Whether you call them predictions, forecasts or guesses, we’re confident the following things will be true for retailers this year — no matter what curveballs get thrown at them. Why? We believe we’re in for the biggest shift in retail history, revolving around the dramatic change to digital mindsets.
The most important things in retail will become even more important. The things that have always been important to retailers — convenience, value and personalization — will continue to matter. In fact, they’ll matter more than ever. However, the ways that retailers deliver on those three core ideas is ripe for innovation.
- The hybrid in-store and online model will continue to explode because it delivers convenience for shoppers.
- Bundling will need to be redefined to offer even larger value to customers.
- Personalized white-glove service will have to expand beyond the in-store experience.
A study conducted by Inmar in January of this year indicated that 96% of shoppers still made grocery purchases in-store in the prior three months, and 64% indicated that they also made online grocery purchases within the same period. That’s massive. But an ever-growing part of that in-store shopping is being driven by off-site and online experiences. Personalized, targeted digital marketing and messaging will need to reach shoppers in more places than ever, motivate shoppers in more ways than ever, and create relationships with shoppers that are stronger than ever. All of that messaging will need to be focused on new — and ever-changing—interpretations of convenience and value, because what matters to one shopper isn’t necessarily what matters to another.
Transform or Die
Staying laser-focused on customer needs is going to be increasingly important as everyone competes for wallet share, and that requires an organizational transformation that starts at the root level. Retailers will have to change their mindset, and make sure that every single thing they and their partners are doing in-store, online and off-site is geared to meeting those needs.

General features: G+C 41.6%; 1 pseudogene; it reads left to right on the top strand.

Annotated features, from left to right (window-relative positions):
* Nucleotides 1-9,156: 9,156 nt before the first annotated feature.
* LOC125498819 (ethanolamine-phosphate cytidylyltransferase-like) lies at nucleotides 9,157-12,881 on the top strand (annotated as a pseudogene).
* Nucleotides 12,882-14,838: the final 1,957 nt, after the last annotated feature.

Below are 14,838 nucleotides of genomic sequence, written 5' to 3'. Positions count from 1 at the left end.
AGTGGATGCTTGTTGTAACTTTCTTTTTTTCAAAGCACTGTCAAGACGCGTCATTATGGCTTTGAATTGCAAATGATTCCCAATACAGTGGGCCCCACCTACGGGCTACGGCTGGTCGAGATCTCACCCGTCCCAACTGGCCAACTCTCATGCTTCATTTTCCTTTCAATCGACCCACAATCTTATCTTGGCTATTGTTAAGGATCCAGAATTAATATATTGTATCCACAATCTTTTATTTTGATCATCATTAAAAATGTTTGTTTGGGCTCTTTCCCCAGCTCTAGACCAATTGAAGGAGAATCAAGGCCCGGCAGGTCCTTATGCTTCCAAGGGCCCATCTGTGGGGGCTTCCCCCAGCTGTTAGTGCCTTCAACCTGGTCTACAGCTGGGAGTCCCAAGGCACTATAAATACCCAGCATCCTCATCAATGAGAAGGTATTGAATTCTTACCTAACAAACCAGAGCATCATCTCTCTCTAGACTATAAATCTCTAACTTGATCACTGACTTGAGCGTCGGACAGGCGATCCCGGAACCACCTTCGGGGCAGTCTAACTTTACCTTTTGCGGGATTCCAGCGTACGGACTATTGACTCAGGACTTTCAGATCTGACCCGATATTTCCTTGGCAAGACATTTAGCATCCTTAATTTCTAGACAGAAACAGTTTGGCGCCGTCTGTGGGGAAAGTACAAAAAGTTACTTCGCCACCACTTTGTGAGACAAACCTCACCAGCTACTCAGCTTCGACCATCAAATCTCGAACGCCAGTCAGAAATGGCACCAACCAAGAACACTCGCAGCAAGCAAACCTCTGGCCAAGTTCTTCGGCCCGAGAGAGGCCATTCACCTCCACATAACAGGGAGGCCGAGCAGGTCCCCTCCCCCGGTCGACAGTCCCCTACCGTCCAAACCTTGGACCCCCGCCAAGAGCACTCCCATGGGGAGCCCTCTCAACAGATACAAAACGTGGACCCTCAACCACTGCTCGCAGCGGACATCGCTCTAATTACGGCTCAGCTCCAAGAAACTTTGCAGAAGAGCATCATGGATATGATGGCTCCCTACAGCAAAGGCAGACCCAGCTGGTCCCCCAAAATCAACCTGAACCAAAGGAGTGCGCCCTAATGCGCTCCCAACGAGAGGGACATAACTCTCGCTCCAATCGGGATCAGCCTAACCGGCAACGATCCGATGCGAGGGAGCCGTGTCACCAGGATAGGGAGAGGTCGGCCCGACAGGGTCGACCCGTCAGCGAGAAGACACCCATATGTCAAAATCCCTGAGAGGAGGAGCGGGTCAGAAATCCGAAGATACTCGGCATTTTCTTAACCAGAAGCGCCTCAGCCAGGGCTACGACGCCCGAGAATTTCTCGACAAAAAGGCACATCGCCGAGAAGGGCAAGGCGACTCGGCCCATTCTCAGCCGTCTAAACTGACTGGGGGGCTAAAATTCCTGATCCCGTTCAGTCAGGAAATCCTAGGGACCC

- The retailers who understand transformation is a mindset problem will succeed on today’s playing field.
- New tools will continue to provide insights into all customers, not just the most loyal ones, so it’s time to change the age-old habit of only focusing on the core 20%.
- Curation can no longer be driven by shelves, it needs to be focused on meeting individual customer needs.
Transformation isn’t about checking off to-dos. It’s about making sure that you and your organization are continuously learning and improving. All of the data in the world won’t do you much good if you don’t use it to take an honest look at both your successes and failures. The truly great retailers — those that will be around to see the 2050 digital transformation trends — will never stop trying to learn, improve and transform.
Money Goes Where Money Grows
Retailers are rightfully sinking a lot of money into digital transformation. That trend is not only going to continue, but also accelerate, especially as businesses feel like they’re falling behind. How can we be so sure? Quite simply, those investments are paying off for retailers. That doesn’t mean businesses should just blindly buy digital tools and hope for a big payoff, however.
- As digital transformation accelerates, measuring results is going to become increasingly important.
- Attribution will become more complicated — and more crucial — as digital channels continue to multiply.
- Investing in your company’s digital mindset, and changing the way your organization thinks about transformation, can have the biggest impact on ROI.
Whether your company is well on its way toward digital transformation or just getting started, one of the most important questions you’ll need to periodically reassess is, “How am I going to measure results?” The good news is that today’s cross-channel attribution can provide the measurements you need to ensure that you’re on the right path.
Results, Results, Results
Nobody likes to spend money on business tools that don’t succeed, or to invest in products and services that they don’t really need. That’s one of the core reasons that outcome as a service (OaaS) is starting to replace the traditional “buy it and hope it works” model. Another reason? Clients like knowing that their partners have a vested interest in their success.
- The OaaS model will continue to create a stronger bond between retailers and their technology partners because of shared victories.
- The entire commercial approach will continue to evolve and improve, because of true objective alignment focused on improving customer loyalty.
- Collective learning that leads to joint improvement will be a topic that gains even more traction in ’22 and beyond, because learning is the root of resilience.
Much like the mindset shift required to make digital transformation successful, progressing toward an OaaS model will require cultural shifts that will ripple throughout organizations. It might not be comfortable at first, but in the end, this change is going to be better for everyone involved.